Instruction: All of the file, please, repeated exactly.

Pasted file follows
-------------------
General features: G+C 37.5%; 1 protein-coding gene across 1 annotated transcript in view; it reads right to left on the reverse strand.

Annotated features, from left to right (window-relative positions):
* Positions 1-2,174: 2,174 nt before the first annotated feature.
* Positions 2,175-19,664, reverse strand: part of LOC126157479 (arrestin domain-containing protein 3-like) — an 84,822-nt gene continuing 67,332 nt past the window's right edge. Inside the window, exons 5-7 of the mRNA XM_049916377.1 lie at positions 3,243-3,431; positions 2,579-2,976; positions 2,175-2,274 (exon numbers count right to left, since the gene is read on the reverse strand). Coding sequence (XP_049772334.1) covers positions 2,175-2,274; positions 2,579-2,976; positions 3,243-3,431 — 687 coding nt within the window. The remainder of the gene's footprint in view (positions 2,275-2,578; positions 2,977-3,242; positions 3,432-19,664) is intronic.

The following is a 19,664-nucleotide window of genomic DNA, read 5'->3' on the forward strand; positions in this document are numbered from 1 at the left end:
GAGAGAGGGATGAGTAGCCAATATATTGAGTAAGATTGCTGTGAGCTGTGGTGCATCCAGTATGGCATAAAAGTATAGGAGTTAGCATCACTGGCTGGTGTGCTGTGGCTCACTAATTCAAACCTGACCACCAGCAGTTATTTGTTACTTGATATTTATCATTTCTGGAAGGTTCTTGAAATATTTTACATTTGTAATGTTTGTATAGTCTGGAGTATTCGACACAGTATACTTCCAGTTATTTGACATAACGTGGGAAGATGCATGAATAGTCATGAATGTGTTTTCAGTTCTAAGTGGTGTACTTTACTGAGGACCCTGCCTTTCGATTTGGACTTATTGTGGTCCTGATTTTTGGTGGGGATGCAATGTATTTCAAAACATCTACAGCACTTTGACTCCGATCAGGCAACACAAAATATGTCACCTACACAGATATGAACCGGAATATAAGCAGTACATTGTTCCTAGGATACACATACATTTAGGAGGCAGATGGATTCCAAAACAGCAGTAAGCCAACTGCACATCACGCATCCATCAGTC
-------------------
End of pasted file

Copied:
General features: G+C 37.5%; 1 protein-coding gene across 1 annotated transcript in view; it reads right to left on the reverse strand.

Annotated features, from left to right (window-relative positions):
* Positions 1-2,174: 2,174 nt before the first annotated feature.
* Positions 2,175-19,664, reverse strand: part of LOC126157479 (arrestin domain-containing protein 3-like) — an 84,822-nt gene continuing 67,332 nt past the window's right edge. Inside the window, exons 5-7 of the mRNA XM_049916377.1 lie at positions 3,243-3,431; positions 2,579-2,976; positions 2,175-2,274 (exon numbers count right to left, since the gene is read on the reverse strand). Coding sequence (XP_049772334.1) covers positions 2,175-2,274; positions 2,579-2,976; positions 3,243-3,431 — 687 coding nt within the window. The remainder of the gene's footprint in view (positions 2,275-2,578; positions 2,977-3,242; positions 3,432-19,664) is intronic.

The following is a 19,664-nucleotide window of genomic DNA, read 5'->3' on the forward strand; positions in this document are numbered from 1 at the left end:
GAGAGAGGGATGAGTAGCCAATATATTGAGTAAGATTGCTGTGAGCTGTGGTGCATCCAGTATGGCATAAAAGTATAGGAGTTAGCATCACTGGCTGGTGTGCTGTGGCTCACTAATTCAAACCTGACCACCAGCAGTTATTTGTTACTTGATATTTATCATTTCTGGAAGGTTCTTGAAATATTTTACATTTGTAATGTTTGTATAGTCTGGAGTATTCGACACAGTATACTTCCAGTTATTTGACATAACGTGGGAAGATGCATGAATAGTCATGAATGTGTTTTCAGTTCTAAGTGGTGTACTTTACTGAGGACCCTGCCTTTCGATTTGGACTTATTGTGGTCCTGATTTTTGGTGGGGATGCAATGTATTTCAAAACATCTACAGCACTTTGACTCCGATCAGGCAACACAAAATATGTCACCTACACAGATATGAACCGGAATATAAGCAGTACATTGTTCCTAGGATACACATACATTTAGGAGGCAGATGGATTCCAAAACAGCAGTAAGCCAACTGCACATCACGCATCCATCAGTC